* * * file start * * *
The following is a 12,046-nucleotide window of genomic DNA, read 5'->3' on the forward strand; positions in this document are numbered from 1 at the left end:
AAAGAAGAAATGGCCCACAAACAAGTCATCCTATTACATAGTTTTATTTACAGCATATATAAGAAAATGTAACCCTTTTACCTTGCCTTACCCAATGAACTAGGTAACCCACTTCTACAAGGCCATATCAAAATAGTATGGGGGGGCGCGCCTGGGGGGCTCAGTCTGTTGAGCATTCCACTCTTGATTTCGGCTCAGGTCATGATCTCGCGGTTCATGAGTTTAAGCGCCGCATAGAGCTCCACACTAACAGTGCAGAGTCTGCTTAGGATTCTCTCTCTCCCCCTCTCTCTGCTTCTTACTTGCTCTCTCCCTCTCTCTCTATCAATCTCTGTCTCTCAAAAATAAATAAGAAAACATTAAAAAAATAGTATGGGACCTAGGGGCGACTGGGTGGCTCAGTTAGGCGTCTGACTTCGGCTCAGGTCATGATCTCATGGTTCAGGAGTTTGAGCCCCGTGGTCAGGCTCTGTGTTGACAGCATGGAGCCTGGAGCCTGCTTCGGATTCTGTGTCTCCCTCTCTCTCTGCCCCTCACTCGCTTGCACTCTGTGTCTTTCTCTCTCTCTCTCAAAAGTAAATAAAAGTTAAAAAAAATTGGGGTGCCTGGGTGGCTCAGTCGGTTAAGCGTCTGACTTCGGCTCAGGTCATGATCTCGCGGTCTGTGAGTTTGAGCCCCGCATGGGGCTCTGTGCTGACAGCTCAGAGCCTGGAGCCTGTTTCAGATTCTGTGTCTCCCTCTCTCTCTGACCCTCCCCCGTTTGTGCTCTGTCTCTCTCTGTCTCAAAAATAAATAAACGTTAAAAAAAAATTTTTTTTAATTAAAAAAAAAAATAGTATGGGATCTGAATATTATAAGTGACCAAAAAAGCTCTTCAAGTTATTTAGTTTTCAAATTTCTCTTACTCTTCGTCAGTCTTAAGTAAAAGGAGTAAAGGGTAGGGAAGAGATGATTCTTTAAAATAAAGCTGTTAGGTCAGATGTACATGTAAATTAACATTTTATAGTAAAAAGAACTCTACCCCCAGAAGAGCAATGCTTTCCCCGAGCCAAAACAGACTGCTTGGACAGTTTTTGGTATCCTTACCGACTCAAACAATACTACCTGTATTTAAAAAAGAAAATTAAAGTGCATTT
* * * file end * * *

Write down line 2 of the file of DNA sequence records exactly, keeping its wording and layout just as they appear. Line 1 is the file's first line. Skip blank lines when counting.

AAAGAAGAAATGGCCCACAAACAAGTCATCCTATTACATAGTTTTATTTACAGCATATATAAGAAAATGTAACCCTTTTACCTTGCCTTACCCAATGAACTAGGTAACCCACTTCTACAAGGCCATATCAAAATAGTATGGGGGGGCGCGCCTGGGGGGCTCAGTCTGTTGAGCATTCCACTCTTGATTTCGGCTCAGGTCATGATCTCGCGGTTCATGAGTTTAAGCGCCGCATAGAGCTCCACACTAACAGTGCAGAGTCTGCTTAGGATTCTCTCTCTCCCCCTCTCTCTGCTTCTTACTTGCTCTCTCCCTCTCTCTCTATCAATCTCTGTCTCTCAAAAATAAATAAGAAAACATTAAAAAAATAGTATGGGACCTAGGGGCGACTGGGTGGCTCAGTTAGGCGTCTGACTTCGGCTCAGGTCATGATCTCATGGTTCAGGAGTTTGAGCCCCGTGGTCAGGCTCTGTGTTGACAGCATGGAGCCTGGAGCCTGCTTCGGATTCTGTGTCTCCCTCTCTCTCTGCCCCTCACTCGCTTGCACTCTGTGTCTTTCTCTCTCTCTCTCAAAAGTAAATAAAAGTTAAAAAAAATTGGGGTGCCTGGGTGGCTCAGTCGGTTAAGCGTCTGACTTCGGCTCAGGTCATGATCTCGCGGTCTGTGAGTTTGAGCCCCGCATGGGGCTCTGTGCTGACAGCTCAGAGCCTGGAGCCTGTTTCAGATTCTGTGTCTCCCTCTCTCTCTGACCCTCCCCCGTTTGTGCTCTGTCTCTCTCTGTCTCAAAAATAAATAAACGTTAAAAAAAAATTTTTTTTAATTAAAAAAAAAAATAGTATGGGATCTGAATATTATAAGTGACCAAAAAAGCTCTTCAAGTTATTTAGTTTTCAAATTTCTCTTACTCTTCGTCAGTCTTAAGTAAAAGGAGTAAAGGGTAGGGAAGAGATGATTCTTTAAAATAAAGCTGTTAGGTCAGATGTACATGTAAATTAACATTTTATAGTAAAAAGAACTCTACCCCCAGAAGAGCAATGCTTTCCCCGAGCCAAAACAGACTGCTTGGACAGTTTTTGGTATCCTTACCGACTCAAACAATACTACCTGTATTTAAAAAAGAAAATTAAAGTGCATTT